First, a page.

How to Choose The Right Dust Mask

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When working in an environment where there is potential for you to breathe in a range of dust, vapours, fumes and spores, industry bodies and the Health and Safety Executive of the employer are committed to reducing damage caused to the lungs by such airborne contaminants.

An effective way to achieve this is by wearing lightweight disposable respirators, also known as ‘dust masks’. To help ensure you are protected, all respirators provided for use at work must be CE marked to show that the design has been tested to a recognised standard. They must also be marked with that standard, which for disposable respirators is
EN 149: 2001.

Additional markings, such as FFP1, FFP2 or FFP3, (Filtering Face Piece) indicate the protection level that you can get if the respirator is a good fit and you use it correctly along with OEL and APF guidelines.

An occupational exposure limit (OEL) is an upper limit on the acceptable concentration of a hazardous substance in workplace air for a particular material or class of materials. It is typically set by competent national authorities and enforced by legislation to protect occupational safety and health.

Assigned Protection Factor (APF) is the workplace level of respiratory protection that a respirator or class of respirators is expected to provide to employees when the employer implements a continuing, effective respiratory protection program.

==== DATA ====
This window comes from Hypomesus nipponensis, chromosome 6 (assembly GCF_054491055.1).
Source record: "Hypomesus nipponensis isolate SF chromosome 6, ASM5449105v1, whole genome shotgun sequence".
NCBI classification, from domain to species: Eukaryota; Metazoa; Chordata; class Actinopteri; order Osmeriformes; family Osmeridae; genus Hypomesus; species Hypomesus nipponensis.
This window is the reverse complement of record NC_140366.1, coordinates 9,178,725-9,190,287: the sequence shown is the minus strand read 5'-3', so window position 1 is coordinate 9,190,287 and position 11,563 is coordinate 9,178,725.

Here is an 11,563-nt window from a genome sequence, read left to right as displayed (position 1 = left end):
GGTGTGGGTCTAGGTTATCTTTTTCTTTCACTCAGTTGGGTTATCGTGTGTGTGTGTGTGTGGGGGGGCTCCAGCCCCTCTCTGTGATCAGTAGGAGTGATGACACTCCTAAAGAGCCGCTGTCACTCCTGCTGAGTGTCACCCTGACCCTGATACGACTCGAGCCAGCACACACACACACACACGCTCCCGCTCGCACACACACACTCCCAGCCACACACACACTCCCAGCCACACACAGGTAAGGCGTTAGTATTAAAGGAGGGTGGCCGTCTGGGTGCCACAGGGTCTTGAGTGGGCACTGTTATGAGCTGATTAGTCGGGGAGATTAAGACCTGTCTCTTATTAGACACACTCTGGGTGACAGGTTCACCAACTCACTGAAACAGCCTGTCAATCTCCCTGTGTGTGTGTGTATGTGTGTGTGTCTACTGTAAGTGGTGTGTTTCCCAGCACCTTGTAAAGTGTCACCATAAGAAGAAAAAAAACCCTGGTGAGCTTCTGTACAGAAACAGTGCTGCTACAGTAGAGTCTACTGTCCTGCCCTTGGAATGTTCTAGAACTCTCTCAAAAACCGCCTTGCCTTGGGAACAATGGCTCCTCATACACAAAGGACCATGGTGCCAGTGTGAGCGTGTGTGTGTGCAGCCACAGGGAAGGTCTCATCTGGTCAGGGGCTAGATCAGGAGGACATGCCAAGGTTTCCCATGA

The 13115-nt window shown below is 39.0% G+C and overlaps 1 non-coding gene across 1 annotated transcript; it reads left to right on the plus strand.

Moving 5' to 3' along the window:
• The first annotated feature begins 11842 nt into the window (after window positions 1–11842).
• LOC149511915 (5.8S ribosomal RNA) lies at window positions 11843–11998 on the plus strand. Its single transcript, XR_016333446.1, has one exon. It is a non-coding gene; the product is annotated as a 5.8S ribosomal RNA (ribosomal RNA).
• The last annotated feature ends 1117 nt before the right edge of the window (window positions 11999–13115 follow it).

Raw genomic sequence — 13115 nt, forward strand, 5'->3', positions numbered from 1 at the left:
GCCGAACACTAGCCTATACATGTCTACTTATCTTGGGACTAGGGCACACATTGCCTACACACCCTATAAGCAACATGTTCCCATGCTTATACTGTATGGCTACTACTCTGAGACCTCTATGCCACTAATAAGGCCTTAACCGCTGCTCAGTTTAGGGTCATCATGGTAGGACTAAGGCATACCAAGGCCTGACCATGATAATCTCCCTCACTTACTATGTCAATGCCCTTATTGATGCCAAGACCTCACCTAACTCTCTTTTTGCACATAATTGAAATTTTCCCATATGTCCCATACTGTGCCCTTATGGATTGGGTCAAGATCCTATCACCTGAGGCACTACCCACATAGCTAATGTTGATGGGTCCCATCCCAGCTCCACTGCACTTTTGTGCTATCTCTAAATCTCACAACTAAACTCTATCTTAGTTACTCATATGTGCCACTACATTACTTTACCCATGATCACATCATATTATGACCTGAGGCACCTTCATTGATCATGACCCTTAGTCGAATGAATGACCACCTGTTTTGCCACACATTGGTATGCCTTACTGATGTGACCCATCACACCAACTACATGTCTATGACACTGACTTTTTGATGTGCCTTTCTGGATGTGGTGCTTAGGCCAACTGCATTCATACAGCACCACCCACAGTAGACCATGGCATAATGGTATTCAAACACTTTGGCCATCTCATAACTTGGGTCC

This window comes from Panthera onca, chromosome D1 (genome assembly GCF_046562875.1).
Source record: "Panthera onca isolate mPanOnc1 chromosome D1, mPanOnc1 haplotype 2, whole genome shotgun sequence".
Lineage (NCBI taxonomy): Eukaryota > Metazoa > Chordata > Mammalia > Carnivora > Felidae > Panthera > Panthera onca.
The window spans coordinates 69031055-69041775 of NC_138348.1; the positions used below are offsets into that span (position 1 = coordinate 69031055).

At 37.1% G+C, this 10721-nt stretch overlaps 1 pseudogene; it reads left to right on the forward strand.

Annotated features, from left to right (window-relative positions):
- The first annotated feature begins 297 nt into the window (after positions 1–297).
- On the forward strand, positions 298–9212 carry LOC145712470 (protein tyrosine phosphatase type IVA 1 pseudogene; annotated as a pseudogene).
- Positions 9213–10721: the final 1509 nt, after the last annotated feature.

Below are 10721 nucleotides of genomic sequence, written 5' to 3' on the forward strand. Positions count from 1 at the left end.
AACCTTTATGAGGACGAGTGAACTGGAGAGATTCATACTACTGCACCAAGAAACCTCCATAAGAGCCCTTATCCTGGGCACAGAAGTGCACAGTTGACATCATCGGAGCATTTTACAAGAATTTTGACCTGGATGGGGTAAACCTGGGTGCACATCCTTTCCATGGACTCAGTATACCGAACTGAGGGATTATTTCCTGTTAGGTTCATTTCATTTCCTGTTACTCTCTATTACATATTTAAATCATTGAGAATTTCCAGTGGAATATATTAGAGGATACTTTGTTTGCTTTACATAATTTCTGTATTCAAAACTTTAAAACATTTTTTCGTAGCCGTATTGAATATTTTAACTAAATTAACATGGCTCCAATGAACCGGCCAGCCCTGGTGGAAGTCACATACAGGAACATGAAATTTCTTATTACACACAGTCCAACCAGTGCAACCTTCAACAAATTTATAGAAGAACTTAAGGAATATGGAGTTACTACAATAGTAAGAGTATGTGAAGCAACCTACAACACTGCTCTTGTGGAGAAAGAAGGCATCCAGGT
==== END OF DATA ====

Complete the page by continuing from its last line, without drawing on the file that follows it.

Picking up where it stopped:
What are the different FFP levels?

FFP1

FFP1 dust masks protect against low-level contaminants, 4x occupational exposure limit (OEL) or 4x assigned protection factor (APF). FFP1 Dust Masks are suitable for applications like hand sanding, drilling, and cutting.

FFP2

FFP2 Dust Masks protect against moderate levels of dust, as well as solid and liquid aerosols. FFP2 Dust Masks have a higher level of protection than FFP1 – FFP2 masks protect against materials in concentrations up to 12x OEL or 4x APF. FFP2 masks are ideal for tasks such as plastering and sanding.

FFP3

FFP3 Dust Masks protect against higher levels of dust. They also protect against solid and liquid aerosols. FFP3 masks protect against materials in concentrations up to 50x OEL or 20x APF. FFP3 masks are suitable for handling hazardous powders, such as those found in the pharmaceutical industry.
Moldex offer a wide range of FFP masks, which provide optimum protection from airborne particles in all protection levels and for a variety of applications.

Conclusion

When purchasing a disposable respirator, or dust mask, it is important to know the application you will be working with along with the environment you will be working in so that you are able to distinguish what level of protection, or FFP you will need to stay safe. Your employer/health and safety manager/quality manager should be able to assess this and provide you with information on the correct masks for your job.

 


 
Other useful information from the HSE

 


 

 

 
  • Sep 06, 2017
  • Univar Tech Team